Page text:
Senator Ken LaValle spoke at the Port Jefferson Station-Terryville Civic Association meeting on Tuesday, April 24, taking questions from members who expressed concerns about issues ranging from school taxes to voter identity fraud.
LaValle said that normally at this time of the year he would be in session in Albany but he was home because of Republican primaries were being held in New York State that day.
He said all of his trips to the capital this year have been “delightful” because of the mild winter. The legislative session starts in January. The senator described his commute of four hours that starts at his home in Port Jefferson village and takes him across the Long Island Sound on the ferry on up to Albany.
Stony Brook University and Medical Center
As the chairman of the Higher Education Committee in the Senate - LaValle was once a school teacher - the senator wanted to highlight the importance of the biggest education and research center in the area: Stony Brook University.
“We should all be proud of Stony Brook University,” he said.
He mentioned two projects that will get started at the hospital within the next 12 months and cost $450 million. There are plans to build two new towers on the site. One will serve as a new . The other tower will be a clinical research center to join patient care with researchers “to see if we can deal with particular illnesses,” according to LaValle.
These projects are expected to create new jobs in the construction industry and staff in the towers once work is complete.
In a statement released by the senator’s office in April it said that $53 million in capital appropriations were allocated for the Stony Brook Medical and Research Translation Center that includes the Children’s Hospital.
A question was raised by an audience member about the push to attract other types of industries to the area like in nanotechnology or green technology.
LaValle promised that the State is working on attracting more high tech businesses. He described how incubators can bridge new tech companies to universities like Stony Brook and said they are planning things for the farming community and small technology companies.
“This has been an area I’ve talked about my entire career,” he said of the incubators.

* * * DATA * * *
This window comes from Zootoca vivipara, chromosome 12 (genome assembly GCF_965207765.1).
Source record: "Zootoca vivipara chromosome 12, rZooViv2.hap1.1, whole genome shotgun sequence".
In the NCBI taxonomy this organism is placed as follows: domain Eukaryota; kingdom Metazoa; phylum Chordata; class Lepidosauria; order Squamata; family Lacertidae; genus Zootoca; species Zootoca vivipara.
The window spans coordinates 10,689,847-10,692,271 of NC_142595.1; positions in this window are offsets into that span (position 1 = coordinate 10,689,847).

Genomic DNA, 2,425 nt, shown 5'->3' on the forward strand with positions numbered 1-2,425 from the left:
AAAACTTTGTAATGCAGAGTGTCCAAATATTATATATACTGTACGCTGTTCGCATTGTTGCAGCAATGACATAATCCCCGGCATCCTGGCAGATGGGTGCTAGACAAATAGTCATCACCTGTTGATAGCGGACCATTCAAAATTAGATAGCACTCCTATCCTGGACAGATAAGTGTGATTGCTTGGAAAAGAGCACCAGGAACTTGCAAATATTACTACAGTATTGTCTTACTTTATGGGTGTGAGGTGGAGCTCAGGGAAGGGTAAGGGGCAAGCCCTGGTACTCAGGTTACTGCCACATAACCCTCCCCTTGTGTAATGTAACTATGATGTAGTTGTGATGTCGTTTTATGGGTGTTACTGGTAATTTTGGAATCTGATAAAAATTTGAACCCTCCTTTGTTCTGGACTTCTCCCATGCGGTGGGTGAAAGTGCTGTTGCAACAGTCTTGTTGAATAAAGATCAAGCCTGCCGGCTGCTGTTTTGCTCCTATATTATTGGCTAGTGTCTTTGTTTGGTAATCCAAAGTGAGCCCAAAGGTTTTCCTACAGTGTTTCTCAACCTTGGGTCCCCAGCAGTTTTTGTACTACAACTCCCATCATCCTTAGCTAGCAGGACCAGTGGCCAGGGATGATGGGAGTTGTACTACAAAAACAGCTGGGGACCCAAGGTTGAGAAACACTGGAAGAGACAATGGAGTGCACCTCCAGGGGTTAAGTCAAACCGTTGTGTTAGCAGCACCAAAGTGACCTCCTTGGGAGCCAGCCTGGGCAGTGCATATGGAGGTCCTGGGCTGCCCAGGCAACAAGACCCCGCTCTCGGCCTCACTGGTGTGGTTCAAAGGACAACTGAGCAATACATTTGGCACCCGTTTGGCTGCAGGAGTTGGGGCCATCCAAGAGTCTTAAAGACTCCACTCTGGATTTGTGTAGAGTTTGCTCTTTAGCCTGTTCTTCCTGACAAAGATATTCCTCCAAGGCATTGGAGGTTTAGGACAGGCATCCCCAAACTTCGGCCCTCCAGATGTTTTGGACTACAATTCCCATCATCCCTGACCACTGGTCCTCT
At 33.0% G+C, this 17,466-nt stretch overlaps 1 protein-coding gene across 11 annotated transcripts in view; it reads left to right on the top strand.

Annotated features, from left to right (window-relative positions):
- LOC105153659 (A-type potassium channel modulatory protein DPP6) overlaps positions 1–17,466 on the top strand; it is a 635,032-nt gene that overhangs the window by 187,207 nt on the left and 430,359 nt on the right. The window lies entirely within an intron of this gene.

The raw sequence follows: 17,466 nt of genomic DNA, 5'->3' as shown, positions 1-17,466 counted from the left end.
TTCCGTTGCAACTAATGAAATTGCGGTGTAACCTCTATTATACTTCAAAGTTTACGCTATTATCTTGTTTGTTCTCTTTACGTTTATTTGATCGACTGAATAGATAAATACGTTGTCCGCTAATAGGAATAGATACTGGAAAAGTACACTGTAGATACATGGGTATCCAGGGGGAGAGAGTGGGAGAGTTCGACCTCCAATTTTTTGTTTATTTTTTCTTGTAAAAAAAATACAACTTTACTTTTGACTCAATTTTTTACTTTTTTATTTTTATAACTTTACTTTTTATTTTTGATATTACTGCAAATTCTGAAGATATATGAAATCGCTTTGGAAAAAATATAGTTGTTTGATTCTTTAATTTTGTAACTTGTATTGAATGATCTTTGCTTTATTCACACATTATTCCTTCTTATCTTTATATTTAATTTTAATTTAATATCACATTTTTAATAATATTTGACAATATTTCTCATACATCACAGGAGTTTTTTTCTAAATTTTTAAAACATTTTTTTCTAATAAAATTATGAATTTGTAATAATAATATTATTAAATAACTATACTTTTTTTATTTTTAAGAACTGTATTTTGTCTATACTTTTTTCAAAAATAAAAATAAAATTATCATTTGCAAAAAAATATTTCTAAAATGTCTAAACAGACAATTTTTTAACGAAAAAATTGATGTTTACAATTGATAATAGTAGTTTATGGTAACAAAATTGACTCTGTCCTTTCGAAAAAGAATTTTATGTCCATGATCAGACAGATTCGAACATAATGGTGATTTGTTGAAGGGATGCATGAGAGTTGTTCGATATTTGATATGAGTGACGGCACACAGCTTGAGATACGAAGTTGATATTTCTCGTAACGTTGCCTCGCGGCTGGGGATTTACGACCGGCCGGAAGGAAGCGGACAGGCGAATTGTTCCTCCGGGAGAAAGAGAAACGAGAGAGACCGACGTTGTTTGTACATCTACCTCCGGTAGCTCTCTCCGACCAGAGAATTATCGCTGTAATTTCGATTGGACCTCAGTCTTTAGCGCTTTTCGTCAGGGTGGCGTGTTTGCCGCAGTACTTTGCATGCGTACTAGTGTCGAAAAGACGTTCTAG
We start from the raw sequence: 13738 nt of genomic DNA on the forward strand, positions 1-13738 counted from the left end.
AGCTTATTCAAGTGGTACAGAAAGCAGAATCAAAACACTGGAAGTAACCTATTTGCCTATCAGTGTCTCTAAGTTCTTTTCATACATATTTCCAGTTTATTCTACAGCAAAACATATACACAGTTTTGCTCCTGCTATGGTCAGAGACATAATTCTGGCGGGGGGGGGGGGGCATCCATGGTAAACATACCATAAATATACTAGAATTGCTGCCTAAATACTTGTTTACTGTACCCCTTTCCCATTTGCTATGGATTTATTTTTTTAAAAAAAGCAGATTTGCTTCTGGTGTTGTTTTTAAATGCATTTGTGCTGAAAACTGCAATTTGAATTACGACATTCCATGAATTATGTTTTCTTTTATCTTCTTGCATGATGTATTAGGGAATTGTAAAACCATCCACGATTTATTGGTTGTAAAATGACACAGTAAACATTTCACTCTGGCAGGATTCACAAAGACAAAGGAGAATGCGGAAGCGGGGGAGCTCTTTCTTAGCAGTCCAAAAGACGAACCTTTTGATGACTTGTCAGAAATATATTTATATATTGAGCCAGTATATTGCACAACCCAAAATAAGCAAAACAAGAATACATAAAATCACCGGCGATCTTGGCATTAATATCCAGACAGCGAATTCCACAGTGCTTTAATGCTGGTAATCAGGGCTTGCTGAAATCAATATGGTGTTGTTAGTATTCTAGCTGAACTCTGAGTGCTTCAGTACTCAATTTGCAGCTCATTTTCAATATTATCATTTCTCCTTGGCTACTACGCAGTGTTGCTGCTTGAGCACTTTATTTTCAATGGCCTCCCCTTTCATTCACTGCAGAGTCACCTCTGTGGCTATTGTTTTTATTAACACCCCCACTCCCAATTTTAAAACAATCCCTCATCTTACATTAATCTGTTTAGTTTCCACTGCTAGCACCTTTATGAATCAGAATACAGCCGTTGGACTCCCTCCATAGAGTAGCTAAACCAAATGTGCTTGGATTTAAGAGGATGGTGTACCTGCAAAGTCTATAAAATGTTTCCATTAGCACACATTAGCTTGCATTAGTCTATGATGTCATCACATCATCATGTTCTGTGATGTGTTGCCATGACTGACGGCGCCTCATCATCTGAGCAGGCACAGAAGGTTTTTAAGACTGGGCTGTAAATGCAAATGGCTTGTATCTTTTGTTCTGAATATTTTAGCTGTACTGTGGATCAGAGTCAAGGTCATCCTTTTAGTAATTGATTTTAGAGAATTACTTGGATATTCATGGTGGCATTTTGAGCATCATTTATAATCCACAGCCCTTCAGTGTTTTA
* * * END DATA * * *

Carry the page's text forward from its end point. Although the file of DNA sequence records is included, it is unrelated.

State Budget and Aid to Schools
LaValle told civic members that the New York State budget increased aid to schools this year.
Earlier the senator’s office reported that the New York State budget included a total of $20.4 billion in aid to education, “including an increase in school aid of $805 million - a four percent increase.
“I said when we get a real governor we’ll be back on track,” he said at the meeting.
The senator also said that the State resolved a $14 billion problem without increasing taxes or fees. He had previously stated that the new budget reduces state spending, does not raise taxes and creates new private sector jobs.
One of the first bills passed this year was oversight legislation on LIPA, unanimously passed by both houses of the New York State legislature and signed into law by the Governor in January.
LaValle, who said he authored the bill stressed that the law - called “Long Island Power Authority Oversight and Accountability Act” - will keep tabs on management, rates and operations at the utility.
“The process will be so complete it will take 18 months,” LaValle said.
He touted the formation of a consumer protection board where residents can call to get a response to their problem. He encouraged people to call his office if consumer protection board doesn’t work.
Homelessness in Port Jefferson Station
Ed Garboski, President of civic told LaValle that Port Jefferson Station has “a big problem around here.” He said that many in the hanging around the hamlet have mental problems and that the closing of state institutions led to people being cast out on the street with nowhere to turn.
“Can state do something?” he asked.
LaValle did not have an immediate solution to the difficult problem.
“That’s something we’ll look into,” he said.
Route 112 Construction
Last year, the State completed . The first project cost $37.9 million and according to New York State Department of Transportation spokesperson, Eileen Peters, the work renovated a three-mile section of Route 112 between Pine Road and Route 347. The second project bookended the first on Route 112 costing $33.1 million and upgraded Route 112 between Old Town Road and Pine Road then skipped over to Routes 347 north up to Route 25A.